New additions to the Handwashing Research Index: A catalog of research publications

The Global Handwashing Partnership is a coalition of organizations that work to promote handwashing with soap through knowledge sharing. Every year the Partnership publishes a Handwashing Research Index linking to newly published journal articles, which are sortable by tags, title, authors and countries. This year we decided to update the index after the first half of 2019. In this post, I describe our process for identifying handwashing research and provide highlights from the 36 new peer-reviewed articles.

The methodology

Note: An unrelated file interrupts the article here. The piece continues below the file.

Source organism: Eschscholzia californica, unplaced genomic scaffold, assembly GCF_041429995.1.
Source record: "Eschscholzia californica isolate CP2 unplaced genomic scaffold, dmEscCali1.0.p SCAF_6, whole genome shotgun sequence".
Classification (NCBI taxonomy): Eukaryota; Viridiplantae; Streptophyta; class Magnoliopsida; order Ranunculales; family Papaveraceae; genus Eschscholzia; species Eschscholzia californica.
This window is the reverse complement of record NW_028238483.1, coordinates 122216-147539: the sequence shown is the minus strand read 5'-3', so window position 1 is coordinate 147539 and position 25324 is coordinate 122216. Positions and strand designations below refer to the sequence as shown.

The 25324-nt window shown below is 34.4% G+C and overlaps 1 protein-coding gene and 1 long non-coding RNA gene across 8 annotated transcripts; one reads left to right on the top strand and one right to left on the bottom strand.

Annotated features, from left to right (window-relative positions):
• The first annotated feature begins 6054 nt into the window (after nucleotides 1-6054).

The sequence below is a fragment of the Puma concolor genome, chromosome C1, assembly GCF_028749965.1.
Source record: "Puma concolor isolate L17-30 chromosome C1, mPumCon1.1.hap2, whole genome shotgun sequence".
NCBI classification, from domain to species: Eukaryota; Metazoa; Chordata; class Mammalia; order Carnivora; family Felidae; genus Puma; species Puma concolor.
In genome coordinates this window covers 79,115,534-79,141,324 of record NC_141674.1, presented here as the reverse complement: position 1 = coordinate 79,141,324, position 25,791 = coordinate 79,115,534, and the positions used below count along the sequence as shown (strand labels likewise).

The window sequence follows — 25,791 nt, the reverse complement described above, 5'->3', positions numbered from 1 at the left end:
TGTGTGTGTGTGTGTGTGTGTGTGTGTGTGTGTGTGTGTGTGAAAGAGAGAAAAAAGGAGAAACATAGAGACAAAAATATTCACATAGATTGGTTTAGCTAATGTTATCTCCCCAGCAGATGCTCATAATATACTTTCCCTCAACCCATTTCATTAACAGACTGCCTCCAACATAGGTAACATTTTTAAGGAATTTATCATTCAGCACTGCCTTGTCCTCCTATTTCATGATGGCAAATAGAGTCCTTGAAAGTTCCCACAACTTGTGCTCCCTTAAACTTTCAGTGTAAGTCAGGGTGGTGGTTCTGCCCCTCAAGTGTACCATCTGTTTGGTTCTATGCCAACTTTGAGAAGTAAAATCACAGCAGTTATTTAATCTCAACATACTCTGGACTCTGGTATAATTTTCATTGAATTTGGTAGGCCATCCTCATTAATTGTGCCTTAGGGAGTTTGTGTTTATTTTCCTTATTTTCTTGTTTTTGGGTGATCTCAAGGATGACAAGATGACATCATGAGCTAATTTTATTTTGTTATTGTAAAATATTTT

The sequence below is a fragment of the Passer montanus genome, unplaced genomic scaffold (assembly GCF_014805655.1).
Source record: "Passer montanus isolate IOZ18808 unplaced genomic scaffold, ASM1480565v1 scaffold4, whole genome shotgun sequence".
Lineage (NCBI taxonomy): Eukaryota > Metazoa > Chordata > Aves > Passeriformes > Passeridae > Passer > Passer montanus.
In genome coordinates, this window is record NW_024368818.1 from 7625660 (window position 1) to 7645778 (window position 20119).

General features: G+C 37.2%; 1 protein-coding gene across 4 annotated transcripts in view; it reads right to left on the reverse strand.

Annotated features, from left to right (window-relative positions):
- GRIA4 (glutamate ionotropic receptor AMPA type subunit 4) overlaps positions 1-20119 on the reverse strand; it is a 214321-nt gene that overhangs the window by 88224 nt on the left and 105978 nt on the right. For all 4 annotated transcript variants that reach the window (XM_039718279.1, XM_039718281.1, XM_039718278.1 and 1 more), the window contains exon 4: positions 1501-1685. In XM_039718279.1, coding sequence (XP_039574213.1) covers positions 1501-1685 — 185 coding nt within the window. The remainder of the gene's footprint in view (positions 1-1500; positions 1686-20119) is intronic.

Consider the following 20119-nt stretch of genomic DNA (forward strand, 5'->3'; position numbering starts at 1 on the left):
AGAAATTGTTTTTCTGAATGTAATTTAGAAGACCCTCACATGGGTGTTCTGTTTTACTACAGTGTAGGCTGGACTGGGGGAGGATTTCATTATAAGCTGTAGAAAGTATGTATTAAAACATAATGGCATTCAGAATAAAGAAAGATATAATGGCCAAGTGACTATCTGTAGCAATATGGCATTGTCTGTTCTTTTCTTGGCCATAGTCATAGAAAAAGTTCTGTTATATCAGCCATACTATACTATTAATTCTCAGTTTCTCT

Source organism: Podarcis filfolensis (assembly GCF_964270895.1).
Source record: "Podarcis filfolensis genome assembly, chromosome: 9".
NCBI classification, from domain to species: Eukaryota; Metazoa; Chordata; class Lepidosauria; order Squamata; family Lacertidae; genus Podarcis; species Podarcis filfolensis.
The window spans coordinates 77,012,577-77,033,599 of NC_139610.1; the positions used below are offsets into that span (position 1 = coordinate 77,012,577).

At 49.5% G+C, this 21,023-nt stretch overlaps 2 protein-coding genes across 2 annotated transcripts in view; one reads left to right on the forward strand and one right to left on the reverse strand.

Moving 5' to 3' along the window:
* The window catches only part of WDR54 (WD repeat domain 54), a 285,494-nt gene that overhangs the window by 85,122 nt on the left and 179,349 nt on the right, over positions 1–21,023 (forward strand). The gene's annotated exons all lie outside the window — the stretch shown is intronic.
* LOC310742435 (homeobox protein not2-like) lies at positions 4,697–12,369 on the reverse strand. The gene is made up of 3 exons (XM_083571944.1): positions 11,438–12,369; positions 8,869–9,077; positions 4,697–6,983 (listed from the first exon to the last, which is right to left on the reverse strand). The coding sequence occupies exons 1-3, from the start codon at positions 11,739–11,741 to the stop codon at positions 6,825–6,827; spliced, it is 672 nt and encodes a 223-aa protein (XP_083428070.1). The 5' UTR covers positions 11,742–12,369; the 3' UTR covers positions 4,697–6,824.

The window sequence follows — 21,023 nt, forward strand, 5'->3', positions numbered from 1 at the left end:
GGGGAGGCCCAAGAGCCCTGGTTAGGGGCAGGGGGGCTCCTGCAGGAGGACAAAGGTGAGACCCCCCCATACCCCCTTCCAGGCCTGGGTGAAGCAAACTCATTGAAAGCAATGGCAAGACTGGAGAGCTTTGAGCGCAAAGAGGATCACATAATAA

As described in my blog post highlighting the annual 2018 index, the handwashing community has seen an overall increase in publications since the first publication of our annual catalog in 2012. I also detailed our standard methodology in that post but let me summarize it here again.

I searched the NCBI databases to identify peer-reviewed articles for inclusion by filtering articles by publication date (between December 1, 2018, and May 31, 2019) and keywords in titles like handwashing, hand hygiene, hand disinfection, and low- and middle-income countries. I then manually screened the results further to include only research on handwashing. Members of the Global Handwashing Partnership Secretariat reviewed the filtered list for accuracy. Our search placed no limitations on languages, though in this particular index all articles appear in English.

We found 36 new peer-reviewed articles in the first half of 2019, which is a reduction from 49 articles in the same time span in 2018.